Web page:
The Ghosts Spain Tries to Ignore

“In Spain,” wrote the poet Federico García Lorca, “the dead are more alive than the dead of any other country in the world.” García Lorca was writing in 1933; only three years later, he was assassinated by a militia supporting Gen. Francisco Franco’s fascist uprising, only a month into the Spanish Civil War.

Despite extensive detective work, excavations and even recent DNA tests of his relatives, García Lorca’s remains have never been found, and he has never been given a proper burial. In this at least, he is not alone. It is thought that at least 114,000 victims of fascist death squads remain missing or unidentified from the period of the civil war and the dictatorship that followed Franco’s victory in 1939. Most were political prisoners who supported the left-wing Popular Front government, executed under cover of darkness, then bundled into unmarked mass graves.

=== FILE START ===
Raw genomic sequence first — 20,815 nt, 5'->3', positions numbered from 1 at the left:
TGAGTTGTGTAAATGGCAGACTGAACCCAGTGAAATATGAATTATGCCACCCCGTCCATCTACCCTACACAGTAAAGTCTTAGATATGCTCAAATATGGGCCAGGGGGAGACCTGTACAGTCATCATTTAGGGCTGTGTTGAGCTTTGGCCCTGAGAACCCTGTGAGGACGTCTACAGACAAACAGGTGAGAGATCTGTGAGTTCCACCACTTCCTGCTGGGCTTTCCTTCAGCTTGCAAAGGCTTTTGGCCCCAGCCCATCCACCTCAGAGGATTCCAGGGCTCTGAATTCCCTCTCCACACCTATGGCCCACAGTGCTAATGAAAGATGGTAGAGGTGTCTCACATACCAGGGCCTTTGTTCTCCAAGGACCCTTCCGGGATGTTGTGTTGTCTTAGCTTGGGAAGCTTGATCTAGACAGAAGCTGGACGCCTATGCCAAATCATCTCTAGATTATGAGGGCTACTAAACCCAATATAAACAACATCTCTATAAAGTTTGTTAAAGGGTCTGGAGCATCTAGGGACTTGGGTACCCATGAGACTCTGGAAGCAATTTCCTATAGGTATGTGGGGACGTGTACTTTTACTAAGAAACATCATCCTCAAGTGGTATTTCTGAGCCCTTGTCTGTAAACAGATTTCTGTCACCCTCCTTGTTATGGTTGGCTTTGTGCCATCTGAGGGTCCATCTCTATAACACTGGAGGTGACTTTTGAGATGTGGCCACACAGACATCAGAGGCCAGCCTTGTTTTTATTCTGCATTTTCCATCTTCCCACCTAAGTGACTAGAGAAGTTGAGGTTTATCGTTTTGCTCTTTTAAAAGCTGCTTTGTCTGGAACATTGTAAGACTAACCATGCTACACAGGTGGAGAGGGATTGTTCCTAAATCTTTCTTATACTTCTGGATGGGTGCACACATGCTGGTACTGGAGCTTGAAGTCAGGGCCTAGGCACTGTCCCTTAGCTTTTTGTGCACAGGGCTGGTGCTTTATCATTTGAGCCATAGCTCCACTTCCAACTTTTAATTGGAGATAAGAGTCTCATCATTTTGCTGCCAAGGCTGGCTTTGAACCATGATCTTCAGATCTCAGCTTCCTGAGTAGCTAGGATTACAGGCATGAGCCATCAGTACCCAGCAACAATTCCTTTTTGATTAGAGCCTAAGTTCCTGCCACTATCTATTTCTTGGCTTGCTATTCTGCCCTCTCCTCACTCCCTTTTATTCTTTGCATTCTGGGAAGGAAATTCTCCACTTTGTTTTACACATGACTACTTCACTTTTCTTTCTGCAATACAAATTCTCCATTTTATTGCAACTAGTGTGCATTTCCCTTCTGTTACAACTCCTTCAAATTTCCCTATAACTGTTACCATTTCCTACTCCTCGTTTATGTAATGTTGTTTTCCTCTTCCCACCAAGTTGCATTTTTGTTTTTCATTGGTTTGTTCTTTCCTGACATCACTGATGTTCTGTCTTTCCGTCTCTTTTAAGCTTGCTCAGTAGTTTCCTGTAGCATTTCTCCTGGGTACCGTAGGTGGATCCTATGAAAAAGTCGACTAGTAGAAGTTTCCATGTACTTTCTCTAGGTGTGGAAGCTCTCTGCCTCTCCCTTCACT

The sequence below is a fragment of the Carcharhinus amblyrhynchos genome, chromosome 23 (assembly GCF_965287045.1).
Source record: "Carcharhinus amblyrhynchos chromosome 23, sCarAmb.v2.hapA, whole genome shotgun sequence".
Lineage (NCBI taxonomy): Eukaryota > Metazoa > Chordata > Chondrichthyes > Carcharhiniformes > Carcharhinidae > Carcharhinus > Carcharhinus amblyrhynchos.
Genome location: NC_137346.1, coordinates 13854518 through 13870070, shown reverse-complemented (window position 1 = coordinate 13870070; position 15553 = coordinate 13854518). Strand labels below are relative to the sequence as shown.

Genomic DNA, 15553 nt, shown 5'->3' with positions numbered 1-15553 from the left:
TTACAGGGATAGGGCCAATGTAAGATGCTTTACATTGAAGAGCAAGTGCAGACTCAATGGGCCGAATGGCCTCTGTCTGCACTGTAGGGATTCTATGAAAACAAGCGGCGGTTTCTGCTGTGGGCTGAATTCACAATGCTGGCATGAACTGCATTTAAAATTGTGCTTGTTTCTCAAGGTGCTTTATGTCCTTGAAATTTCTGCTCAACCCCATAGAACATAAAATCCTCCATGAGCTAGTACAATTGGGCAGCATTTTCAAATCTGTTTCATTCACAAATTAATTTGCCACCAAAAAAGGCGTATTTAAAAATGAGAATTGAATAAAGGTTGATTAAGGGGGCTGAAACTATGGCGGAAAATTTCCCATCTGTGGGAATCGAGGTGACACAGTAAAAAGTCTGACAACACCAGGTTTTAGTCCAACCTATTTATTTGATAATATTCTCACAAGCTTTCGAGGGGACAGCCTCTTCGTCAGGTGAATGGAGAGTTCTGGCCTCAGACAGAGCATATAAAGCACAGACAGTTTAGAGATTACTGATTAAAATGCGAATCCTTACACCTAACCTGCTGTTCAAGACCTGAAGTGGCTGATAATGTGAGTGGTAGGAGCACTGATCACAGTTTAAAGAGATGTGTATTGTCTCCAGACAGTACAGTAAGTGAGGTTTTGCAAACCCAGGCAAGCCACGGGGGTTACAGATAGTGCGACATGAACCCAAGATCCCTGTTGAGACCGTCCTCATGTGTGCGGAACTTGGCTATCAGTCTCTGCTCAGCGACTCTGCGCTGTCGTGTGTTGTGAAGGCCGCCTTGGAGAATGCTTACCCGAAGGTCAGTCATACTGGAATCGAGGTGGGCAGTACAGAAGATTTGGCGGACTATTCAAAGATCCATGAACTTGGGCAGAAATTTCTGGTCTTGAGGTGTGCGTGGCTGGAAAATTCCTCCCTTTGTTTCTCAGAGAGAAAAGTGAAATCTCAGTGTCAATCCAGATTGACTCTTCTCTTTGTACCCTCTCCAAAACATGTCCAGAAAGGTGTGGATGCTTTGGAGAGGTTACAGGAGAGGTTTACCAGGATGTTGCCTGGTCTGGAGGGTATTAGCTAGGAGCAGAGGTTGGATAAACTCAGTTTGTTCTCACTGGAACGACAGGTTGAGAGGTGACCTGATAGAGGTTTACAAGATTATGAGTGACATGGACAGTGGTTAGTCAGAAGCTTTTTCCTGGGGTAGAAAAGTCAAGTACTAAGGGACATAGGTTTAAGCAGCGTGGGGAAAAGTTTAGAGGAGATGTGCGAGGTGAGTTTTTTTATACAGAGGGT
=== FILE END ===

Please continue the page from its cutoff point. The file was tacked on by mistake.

In recent years, the clamor to acknowledge and commemorate Spain’s many ghosts has grown louder. Last month, 50 bodies were excavated in the small town of Porreres on the Balearic island of Majorca, off the Spanish mainland — a full 80 years after their deaths. Most showed signs of having been shot in the head at close range. According to local historians, they were lined up alongside the wall of the town church before being executed. The passage of time, and the lack of records about the executions, makes both finding and identifying victims fiendishly difficult, although DNA testing will help in some cases. It is thought there are 47 such mass graves on Majorca alone.

The excavation followed campaigning by a relatives’ group, the Memory Association of Majorca, and the passing of a law by the Balearic Islands’ regional parliament in May, which also funded the digging. Civil society, in particular, has taken up the cause, thanks to an absence of government support. Last month, Amnesty International started a campaign, Justice for Christmas, calling for the government to investigate mass graves.

Bones exhumed last month from a mass grave in Porreres, Spain, of people executed during the Spanish Civil War. Credit Jaime Reina/Agence France-Presse — Getty Images